POLITICS & GOVERNMENT

Supreme Court to end debate over sports betting in NJ

BY Michael Hill, Correspondent |

It’s an estimated $150 billion industry in America, and New Jersey has been trying for six years to score at legalizing sports betting, only to have the courts — the latest one last August — block its Hail Marys.

But, this week, the U.S. Supreme Court agreed to hear the state’s appeal in October.

“This is really a big deal for New Jersey, specifically Atlantic City,” said Rummy Pandit, executive director of the Levenson Institute of Gaming, Hospitality and Tourism at Stockton University.

Potentially big as New Jersey and other states salivate over the revenues gambling on sporting events already generates legally in Montana, Nevada, Oregon and Delaware. But in other states?

“There’s a significant illegal market that’s going on in the nation today and legalizing this is only going to help,” Pandit said. “When you get this new segment coming in, this is not just going to be gaming revenue. This is also going to be non-gaming revenues that will be driven from rooms and accommodation, occupancies, food and beverage, entertainment, other amenities will also start to increase by the increased volume of people.”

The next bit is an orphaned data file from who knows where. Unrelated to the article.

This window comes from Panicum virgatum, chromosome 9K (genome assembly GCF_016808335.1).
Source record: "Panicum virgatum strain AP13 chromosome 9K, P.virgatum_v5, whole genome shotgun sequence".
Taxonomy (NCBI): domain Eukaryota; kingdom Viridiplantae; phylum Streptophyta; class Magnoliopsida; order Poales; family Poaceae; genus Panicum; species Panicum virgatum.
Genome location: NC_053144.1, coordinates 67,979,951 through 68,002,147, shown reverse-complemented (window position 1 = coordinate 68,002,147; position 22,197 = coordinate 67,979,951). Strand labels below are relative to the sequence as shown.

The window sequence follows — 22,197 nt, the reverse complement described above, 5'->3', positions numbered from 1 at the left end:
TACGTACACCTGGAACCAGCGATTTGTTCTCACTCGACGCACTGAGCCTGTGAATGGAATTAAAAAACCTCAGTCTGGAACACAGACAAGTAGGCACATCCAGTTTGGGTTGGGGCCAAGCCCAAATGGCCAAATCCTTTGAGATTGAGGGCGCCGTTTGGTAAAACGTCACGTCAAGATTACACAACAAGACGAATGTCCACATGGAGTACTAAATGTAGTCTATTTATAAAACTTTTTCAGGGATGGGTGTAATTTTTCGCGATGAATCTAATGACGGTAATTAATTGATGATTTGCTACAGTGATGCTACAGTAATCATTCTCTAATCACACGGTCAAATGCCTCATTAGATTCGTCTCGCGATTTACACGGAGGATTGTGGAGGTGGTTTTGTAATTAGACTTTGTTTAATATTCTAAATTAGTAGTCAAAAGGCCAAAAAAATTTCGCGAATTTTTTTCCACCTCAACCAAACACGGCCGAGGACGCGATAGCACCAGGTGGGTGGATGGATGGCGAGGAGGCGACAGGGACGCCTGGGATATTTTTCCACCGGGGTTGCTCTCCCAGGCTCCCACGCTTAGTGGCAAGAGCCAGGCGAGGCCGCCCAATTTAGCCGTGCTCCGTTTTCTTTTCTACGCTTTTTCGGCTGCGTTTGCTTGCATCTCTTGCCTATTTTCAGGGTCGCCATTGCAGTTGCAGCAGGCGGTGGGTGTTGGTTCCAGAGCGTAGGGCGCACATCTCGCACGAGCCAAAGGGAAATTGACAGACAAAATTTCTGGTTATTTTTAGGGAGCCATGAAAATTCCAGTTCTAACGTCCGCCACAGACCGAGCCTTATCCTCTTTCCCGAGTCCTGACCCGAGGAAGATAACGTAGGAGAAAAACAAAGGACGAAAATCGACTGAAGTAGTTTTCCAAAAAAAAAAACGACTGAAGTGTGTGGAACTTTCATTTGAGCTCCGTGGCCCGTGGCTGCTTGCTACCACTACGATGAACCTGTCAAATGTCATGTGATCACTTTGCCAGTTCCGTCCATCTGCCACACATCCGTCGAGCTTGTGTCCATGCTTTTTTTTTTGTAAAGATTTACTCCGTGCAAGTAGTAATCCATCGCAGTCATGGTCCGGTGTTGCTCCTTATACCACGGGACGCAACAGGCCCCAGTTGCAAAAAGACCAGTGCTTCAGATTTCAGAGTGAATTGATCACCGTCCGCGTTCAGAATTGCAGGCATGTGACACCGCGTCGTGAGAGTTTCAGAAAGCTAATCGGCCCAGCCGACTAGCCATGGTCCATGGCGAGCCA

By almost a two to one margin in 2011, New Jersey voters said yes to allowing sports betting. But, in the courts, the NCAA and the four major professional sports leagues have prevailed by arguing such betting would jeopardize the integrity of their games.

Recently, the Trump administration opposed it because a 25-year-old federal law bans it in all but four states. The administration argued Congress has the power to regulate state activities and can block state laws that conflict with federal policy.

Congressman Frank Pallone introduced a bill to lift the ban and said: “I applaud the Supreme Court for taking on this case and potentially resolving a long history of hypocrisy and unfairness in federal law.”

Sen. Joe Kyrillos has done the same in the state Legislature — with an eye toward increasing horse racing revenues at Monmouth Park. In a statement, he says, “Legalizing sports betting will spur economic growth and bolster our long beleaguered equine industry. These decisions should be made at the state level.”

The governor said he was thrilled because it’s not every day that the high court will ask lower courts to send the record of the case for review.

“So, I’m very optimistic. Looking forward to having conversations later today with Ted Olson who represents us in the Supreme Court. I feel pretty good, he’s got a 750 winning percentage in the Supreme Court, so I feel pretty good having Ted Olson represent us. Again, if the Supreme Court goes the other day I don’t know what our options are but we’ll have to make that evaluation at the time. But the fact that the Supreme Court granted cert in this case is a very good sign for sports betting having a future in New Jersey. I’m encouraged by it, we’re not declaring victory, but at least we’re in the game and that’s where we want to be,” Gov. Chris Christie said.

In the game and looking for a major way to revive revenues at racetracks and Atlantic City casinos.